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Today's News

  • Watson to discuss latest in imaging

    Los Alamos National Laboratory research and development engineer Scott Watson talks about the history of imaging technology and the relatively new fields of high-speed photography and flash radiography at a Frontiers in Science series talk at 7 p.m. Thursday (March 8) in the Museum of Natural History and Science, 1801 Mountain Road N.W., Albuquerque.
    “Capturing the Light: Scientific Imaging in the Modern World” also showcases the world’s fastest movie camera called MOXIE, for Movies Of eXtreme Imaging Experiments.
    The shoe box-sized device makes movies at 20 million frames per second and won a prestigious 2010 R&D 100 award.

  • Update 03-06-12

    School board

    The Los Alamos Board of Education will meet at 5:30 p.m. today in the Speech Theater at Los Alamos High School. They will hold a special session to discuss the bus loop at LAHS.

    Council meeting

    County Council has a special session on Los Alamos Main Street, 6 p.m. today at the White Rock Fire Station #3.

    CIP meeting

    CIP Committee reviews Phase 2 Applications for Golf Course Improvements, 5:15 p.m. today in Council Chambers.

    Public meeting

  • Photography on display

    Levane  (foreground) and Chris Goody (background) were two of dozens of guests who attended the Los Alamos Photography Club’s 17th Annual Show at the Mesa Public Library Monday. The public is invited to view the photos and cast their vote for “Best in Show.” The exhibit ends March 30.

  • Oxygen detected in atmosphere of Saturn’s moon Dione

    Los Alamos National Laboratory scientists and an international research team have announced discovery of molecular oxygen ions (O2+) in the upper-most atmosphere of Dione, one of the 62 known moons orbiting the ringed planet.

    The research appeared recently in Geophysical Research Letters and was made possible via instruments aboard NASA’s Cassini spacecraft, which was launched in 1997.

    Dione—discovered in 1684 by astronomer Giovanni Cassini (after whom the spacecraft was named)—orbits Saturn at roughly the same distance as our own moon orbits Earth.

    The tiny moon is a mere 700 miles wide and appears to be a thick, pockmarked layer of water ice surrounding a smaller rock core.

  • CRC goes over logrolling language

    The Charter Review Committee (CRC) met Monday night and the only item on the agenda was a question recently posed to them by the County Attorney’s office regarding logrolling and elections.
    County spokesperson Julie Habiger said those in attendance and in the committee debated some of the language. The committee then sent some of that language back to a subcommittee for “further wordsmithing,” Habiger said.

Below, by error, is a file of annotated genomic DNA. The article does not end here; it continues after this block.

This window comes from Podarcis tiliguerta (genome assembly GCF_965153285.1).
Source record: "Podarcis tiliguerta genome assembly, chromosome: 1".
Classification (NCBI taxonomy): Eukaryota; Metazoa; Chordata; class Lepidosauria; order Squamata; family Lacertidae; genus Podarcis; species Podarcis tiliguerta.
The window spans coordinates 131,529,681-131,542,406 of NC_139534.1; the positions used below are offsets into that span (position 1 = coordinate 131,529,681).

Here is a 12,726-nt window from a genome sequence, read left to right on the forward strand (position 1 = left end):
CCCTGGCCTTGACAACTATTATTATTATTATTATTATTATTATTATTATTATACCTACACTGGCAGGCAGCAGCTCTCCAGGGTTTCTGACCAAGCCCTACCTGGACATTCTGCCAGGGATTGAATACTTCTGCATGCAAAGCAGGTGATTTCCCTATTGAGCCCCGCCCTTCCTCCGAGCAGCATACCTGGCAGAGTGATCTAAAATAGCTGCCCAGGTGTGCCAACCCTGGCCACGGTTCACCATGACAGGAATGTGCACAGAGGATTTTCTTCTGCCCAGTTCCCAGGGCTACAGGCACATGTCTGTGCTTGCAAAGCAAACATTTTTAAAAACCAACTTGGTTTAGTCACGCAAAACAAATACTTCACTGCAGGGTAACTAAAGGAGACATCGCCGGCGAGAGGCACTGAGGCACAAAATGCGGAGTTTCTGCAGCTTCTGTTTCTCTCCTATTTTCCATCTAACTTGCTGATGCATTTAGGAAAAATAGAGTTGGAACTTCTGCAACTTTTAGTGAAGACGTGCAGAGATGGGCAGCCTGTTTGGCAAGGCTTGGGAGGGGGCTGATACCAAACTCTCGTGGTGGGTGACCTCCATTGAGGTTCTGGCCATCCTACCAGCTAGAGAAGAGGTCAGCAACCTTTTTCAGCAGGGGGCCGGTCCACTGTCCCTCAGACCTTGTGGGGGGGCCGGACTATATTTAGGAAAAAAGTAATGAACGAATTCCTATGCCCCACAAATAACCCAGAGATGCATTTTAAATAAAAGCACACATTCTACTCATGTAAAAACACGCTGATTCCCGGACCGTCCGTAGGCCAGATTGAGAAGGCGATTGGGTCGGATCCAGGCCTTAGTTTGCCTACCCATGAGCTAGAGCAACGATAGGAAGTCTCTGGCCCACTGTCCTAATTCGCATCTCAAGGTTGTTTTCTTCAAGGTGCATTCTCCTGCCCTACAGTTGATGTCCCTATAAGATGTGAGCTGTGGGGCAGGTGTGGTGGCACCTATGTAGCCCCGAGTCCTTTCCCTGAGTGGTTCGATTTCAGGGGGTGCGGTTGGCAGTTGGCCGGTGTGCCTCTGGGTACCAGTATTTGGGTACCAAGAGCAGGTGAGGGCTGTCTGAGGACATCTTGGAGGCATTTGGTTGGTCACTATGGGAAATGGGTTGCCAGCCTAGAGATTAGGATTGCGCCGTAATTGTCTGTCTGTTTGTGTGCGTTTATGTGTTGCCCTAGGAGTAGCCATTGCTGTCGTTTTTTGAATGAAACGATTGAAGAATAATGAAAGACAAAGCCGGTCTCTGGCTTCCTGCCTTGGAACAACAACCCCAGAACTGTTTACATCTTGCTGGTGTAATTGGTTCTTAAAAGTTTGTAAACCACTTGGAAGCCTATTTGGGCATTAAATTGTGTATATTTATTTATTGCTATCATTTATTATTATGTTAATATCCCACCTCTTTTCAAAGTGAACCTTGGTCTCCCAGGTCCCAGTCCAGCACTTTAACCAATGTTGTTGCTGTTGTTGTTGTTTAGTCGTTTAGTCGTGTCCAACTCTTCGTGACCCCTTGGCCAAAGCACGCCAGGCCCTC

• School board mulls high school bus loop

    The Los Alamos Board of Education will meet in a special session at 5:30 p.m. today in the Speech Theater at Los Alamos High School. The only item on the agenda is the high school bus loop.

    The public is invited to attend the meeting and comment on plans for a new bus loop at LAHS. The Board will use this opportunity to inform the public on the latest proposal to construct a bus loop at the high school.

    Pros and cons of two different proposals — one of which is a new access off Diamond Drive and the other involves a reconfiguration of the Smith lot.

  • Been towed? Better get a lift

    Los Alamos residents who have had their vehicles towed may find themselves needing a ride down to Pojoaque or Española to retrieve them.

    That’s because the Los Alamos County Police Department’s wrecker service policy allows for wrecker companies outside of the county to respond to department calls, but the policy fails to require in-county storage lots.

    Three of the five wrecker companies on the department’s wrecker service rotation schedule, which allows companies to “take turns” responding to calls, are located outside the county.

    Mino’s 24 Hour Wrecker Service and Ace’s Towing are located in Pojoaque while Total Secure Towing Service is located in Española.

  • Sadness can turn to depression

    As the warmth of Christmas becomes a much too distant memory, and the thaw of Spring hasn’t poked out from the bushes yet, its often a time when a heavy shouldered sadness rears its ugly head.
    For sun lovers like me, a grey blanket of cloud can really get me down. Whether it’s the glow of the sun on the landscape, the warming rays on my face, or fake sun emanating from a light box, there’s nothing like brightness to lift the spirits. So, when I’m deprived of it for weeks on end, I’m one of the first people to get S.A.D., or seasonally affective disorder.

  • Tax system is an absolute mess

    Legislators are generous in passing tax incentives to bring new companies and jobs to the state. And that’s the problem. They have to be.
    “If you’re in business in New Mexico and you’re paying taxes, come to the Legislature and get a tax credit,” said Sen. Jerry Ortiz y Pino, D-Albuquerque, during a debate on one particular credit. “Pretty soon nobody will be paying taxes.”
    Said Sen. Steve Neville, R-Aztec, “If we don’t offer the tax credit, pretty soon we’ll have no businesses.”
    Pass another credit, problem solved. But not really.

  • Basketball playoffs continue at The Pit

    Out of seven teams from District 2 that made it into the boys and girls state basketball playoffs, only one was left standing following this weekend.

    The Class 4A state girls basketball tournament resumed this morning at The Pit in Albuquerque, while boys basketball tournament continues Wednesday with the quarterfinal round, also at The Pit.